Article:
The Constituent Assembly’s political legitimacy is being intensely debated, after the house chose to extend its own tenure despite having failed to deliver the constitution by the rigidly prescribed deadline,
May 28. The Rastriya Prajatantra Party Nepal (RPP-N), with four members in the 601-strong house, declared the extension wrong on both political and moral grounds, although its national executive did not endorse the majority demand that its members quit this “illegal house”.
The party spoke from a Hindu right-wing plank, demanding that the matter of whether the country became a federal republican and secular Nepal or reverted to a unitary Hindu monarchy, be settled only through a referendum. Its decision to come out openly as a Hindu and monarchist party comes at a time when the parties that undertook to write the new constitution institutionalising the three new identiies failed to do so within the mandated life of the house.
But the Unified Communist Party of Nepal-Maoists (UCPN-M), which still insists that its joining the peace and democratic process is only tactical, and that it has not given up its ultimate goal of
establishing a people’s republic peacefully if possible, and through violence if necessary, has clearly not surrendered the revolutionary space to other groups or forces. As resentment against the three big parties — the Nepali Congress, the Communist Party of Nepal-Unified Marxist Leninist (CPN-UML) and the UCPN-M mounts, RPP-N’s assertion against their policies is understandable. The party is clearly banking on a groundswell of opposition against these parties, which monopolised power and policy in the last four years, and failed to resist blatant foreign interference in domestic affairs and speculation over Nepal’s unity and integrity.
The strongly pro-Maoist national media has also started giving space to news and views in favour of the monarchy, their simple lifestyle, and the former sense of public security and national integration.
RPP-N chief Kamal Thapa claimed that the Maoists have realised their mistake in abolishing the monarchy and are now in favour of “a cultural monarchy”. The claim is yet to be endorsed by the Maoists although its senior leaders have met various pro-monarchy leaders, and have been trying to meet former King Gyanendra, who has apparently asked them to first make their “position vis a vis the monarchy” public.
The conflict for a decade until 2006 was followed by rising expectations that Nepal would be a stable democracy and prosperous economy. With the death of that hope, more and more Nepalis are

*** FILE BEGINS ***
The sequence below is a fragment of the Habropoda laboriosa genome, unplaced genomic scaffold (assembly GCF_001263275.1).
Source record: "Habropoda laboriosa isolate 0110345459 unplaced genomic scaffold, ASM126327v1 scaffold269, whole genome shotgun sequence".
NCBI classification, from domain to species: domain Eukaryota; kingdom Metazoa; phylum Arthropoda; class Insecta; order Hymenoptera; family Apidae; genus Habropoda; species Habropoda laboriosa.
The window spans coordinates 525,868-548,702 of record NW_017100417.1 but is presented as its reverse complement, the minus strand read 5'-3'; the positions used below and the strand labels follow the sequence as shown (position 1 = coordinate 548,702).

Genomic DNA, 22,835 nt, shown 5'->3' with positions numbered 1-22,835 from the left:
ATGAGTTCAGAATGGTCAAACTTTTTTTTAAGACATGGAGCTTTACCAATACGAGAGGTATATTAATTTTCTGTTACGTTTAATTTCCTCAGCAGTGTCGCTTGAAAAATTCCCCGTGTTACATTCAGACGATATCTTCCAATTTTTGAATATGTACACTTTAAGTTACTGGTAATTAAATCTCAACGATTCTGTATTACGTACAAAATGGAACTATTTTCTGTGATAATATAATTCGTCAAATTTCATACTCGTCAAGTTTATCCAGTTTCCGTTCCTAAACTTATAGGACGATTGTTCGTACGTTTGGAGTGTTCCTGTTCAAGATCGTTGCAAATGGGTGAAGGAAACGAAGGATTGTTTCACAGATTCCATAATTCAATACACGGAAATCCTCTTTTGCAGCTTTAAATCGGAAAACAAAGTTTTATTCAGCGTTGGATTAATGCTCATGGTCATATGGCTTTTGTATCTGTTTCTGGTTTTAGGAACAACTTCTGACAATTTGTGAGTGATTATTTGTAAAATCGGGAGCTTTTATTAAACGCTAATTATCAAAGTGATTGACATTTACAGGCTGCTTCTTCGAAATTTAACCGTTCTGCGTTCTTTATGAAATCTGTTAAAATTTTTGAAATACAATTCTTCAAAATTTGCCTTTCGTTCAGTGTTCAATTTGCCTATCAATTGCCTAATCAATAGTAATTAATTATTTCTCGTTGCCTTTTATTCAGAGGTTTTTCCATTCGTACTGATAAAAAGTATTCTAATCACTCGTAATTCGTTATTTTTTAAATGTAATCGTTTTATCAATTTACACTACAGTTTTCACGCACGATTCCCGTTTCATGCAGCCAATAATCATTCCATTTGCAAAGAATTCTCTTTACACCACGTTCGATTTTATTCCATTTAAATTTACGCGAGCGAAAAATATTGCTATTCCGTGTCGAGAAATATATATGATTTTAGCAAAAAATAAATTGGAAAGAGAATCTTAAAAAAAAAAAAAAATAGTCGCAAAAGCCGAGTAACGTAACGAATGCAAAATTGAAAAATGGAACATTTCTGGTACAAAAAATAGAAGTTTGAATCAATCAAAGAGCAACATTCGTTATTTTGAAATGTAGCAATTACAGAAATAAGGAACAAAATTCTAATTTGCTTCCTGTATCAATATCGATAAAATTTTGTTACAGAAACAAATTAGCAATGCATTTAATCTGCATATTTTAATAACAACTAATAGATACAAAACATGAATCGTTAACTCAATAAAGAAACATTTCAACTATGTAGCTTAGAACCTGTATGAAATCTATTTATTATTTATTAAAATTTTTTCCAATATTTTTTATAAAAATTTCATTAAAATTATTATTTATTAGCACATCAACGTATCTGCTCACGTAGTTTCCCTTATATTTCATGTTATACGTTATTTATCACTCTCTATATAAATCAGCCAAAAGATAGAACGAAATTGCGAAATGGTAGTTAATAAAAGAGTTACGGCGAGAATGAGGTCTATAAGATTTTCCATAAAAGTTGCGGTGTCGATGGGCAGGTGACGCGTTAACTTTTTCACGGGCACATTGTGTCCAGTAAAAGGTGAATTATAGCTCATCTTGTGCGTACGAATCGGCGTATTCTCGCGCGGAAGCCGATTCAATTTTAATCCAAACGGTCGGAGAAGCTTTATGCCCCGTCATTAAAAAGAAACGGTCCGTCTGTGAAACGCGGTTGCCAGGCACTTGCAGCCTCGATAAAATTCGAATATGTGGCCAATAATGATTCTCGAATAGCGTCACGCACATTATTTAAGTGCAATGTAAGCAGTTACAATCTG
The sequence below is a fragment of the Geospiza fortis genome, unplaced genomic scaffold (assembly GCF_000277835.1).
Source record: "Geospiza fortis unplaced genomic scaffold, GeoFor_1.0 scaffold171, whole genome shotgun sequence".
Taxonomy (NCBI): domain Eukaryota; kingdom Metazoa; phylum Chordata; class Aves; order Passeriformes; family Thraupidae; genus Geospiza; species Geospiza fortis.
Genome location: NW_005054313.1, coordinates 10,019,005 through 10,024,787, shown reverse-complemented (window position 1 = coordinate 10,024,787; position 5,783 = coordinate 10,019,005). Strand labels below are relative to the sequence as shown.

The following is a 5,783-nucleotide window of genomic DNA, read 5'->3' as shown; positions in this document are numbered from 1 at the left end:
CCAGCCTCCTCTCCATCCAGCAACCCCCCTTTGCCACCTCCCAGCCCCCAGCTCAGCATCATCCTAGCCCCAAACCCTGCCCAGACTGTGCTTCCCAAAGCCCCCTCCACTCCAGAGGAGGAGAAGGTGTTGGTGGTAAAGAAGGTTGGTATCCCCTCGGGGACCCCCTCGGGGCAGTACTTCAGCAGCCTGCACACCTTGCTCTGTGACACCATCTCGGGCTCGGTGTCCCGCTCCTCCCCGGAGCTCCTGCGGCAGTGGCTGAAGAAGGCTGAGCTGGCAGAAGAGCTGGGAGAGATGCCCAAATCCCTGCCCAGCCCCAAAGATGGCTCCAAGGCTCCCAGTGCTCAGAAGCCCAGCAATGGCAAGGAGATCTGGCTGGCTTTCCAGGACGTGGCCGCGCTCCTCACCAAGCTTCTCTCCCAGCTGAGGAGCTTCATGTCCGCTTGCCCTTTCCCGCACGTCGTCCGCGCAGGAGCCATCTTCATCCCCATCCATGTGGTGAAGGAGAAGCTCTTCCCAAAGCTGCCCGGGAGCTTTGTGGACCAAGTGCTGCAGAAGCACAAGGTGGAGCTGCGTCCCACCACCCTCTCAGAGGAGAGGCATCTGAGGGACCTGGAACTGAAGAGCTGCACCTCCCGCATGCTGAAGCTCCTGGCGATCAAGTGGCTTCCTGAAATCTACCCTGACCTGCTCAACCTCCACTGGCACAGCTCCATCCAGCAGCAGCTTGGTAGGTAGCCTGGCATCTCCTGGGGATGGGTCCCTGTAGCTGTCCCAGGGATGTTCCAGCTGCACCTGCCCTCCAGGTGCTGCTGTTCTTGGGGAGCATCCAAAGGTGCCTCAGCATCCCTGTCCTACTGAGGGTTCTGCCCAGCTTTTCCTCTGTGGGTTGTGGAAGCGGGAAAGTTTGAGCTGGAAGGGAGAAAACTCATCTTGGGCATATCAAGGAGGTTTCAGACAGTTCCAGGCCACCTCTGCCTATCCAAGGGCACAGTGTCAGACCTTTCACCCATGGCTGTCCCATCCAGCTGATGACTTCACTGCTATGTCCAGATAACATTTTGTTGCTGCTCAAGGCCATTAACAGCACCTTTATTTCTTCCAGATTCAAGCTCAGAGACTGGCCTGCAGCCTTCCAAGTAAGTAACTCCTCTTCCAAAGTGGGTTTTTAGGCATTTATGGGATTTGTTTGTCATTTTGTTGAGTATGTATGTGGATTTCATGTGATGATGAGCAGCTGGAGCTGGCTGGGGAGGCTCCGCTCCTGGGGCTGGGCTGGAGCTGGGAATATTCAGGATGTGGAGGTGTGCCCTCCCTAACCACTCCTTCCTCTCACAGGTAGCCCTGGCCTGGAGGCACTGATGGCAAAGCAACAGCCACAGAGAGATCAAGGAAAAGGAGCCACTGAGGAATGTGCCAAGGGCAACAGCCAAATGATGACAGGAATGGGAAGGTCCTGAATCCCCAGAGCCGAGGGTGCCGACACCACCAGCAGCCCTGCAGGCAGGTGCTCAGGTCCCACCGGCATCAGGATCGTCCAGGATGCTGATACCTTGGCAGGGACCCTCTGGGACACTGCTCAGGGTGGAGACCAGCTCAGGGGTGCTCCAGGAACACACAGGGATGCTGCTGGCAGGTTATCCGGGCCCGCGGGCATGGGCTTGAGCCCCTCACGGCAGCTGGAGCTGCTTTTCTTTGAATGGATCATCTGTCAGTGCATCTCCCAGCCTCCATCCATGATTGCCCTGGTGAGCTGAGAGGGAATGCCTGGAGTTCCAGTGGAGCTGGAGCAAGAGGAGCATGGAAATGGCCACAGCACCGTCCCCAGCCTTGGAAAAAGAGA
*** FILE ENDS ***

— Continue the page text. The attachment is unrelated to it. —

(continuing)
seeking better opportunities abroad. Official assessments show that more than five million Nepalis are working abroad, including in the Gulf. The process remains unabated, as another 3.5 million face food
scarcity this year. The earlier trend of well-settled Nepalis abroad returning home to contribute their expertise has now stopped altogether, because of the chaos and uncertainty. As a result, Nepalis
living abroad — nearly a fourth of the country’s population of 2.8 million — have more stakes in the stability and prosperity of the countries they work in, than in Nepal. This reduced investment of
Nepalis, though they contribute nearly 17 per cent of the GDP — also allows the international community, and donors (which contribute about 5 per cent of the GDP) and the business community (which contributes 2 per cent through taxes), a greater space in policy formulation.
Clearly, the exclusion and indifference of vast sections, including the middle classes and the disadvantaged, from the sphere of politics and policy formulation both dilutes national feeling and plays into elite hands. The UCPN-M however, is the only party that mobilizes Nepali migrants and labourers abroad and collects money from, almost like Sri Lankan Tamils once did. The RPP-N, in a way, has taken these factors into account and indirectly challenged the influence of outside actors by asserting that the three new identities of federalism, secularism and republicanism are concepts borrowed from there. But it is clearly coasting on the others’ failure and unpopularity rather than putting forth its own organisational ability and vision. The upside, however, is that large numbers of people, who live in the country despite all the instability , have begun acting like active stakeholders warning political parties that they are not indispensable and would not be forgiven for missing the historic opportunity to deliver a constitution consolidating peace and democracy and opening new vistas for Nepal’s economic growth. The days to come will sorely test Nepal’s
The article posted on Indian Express on Jun 14 2010,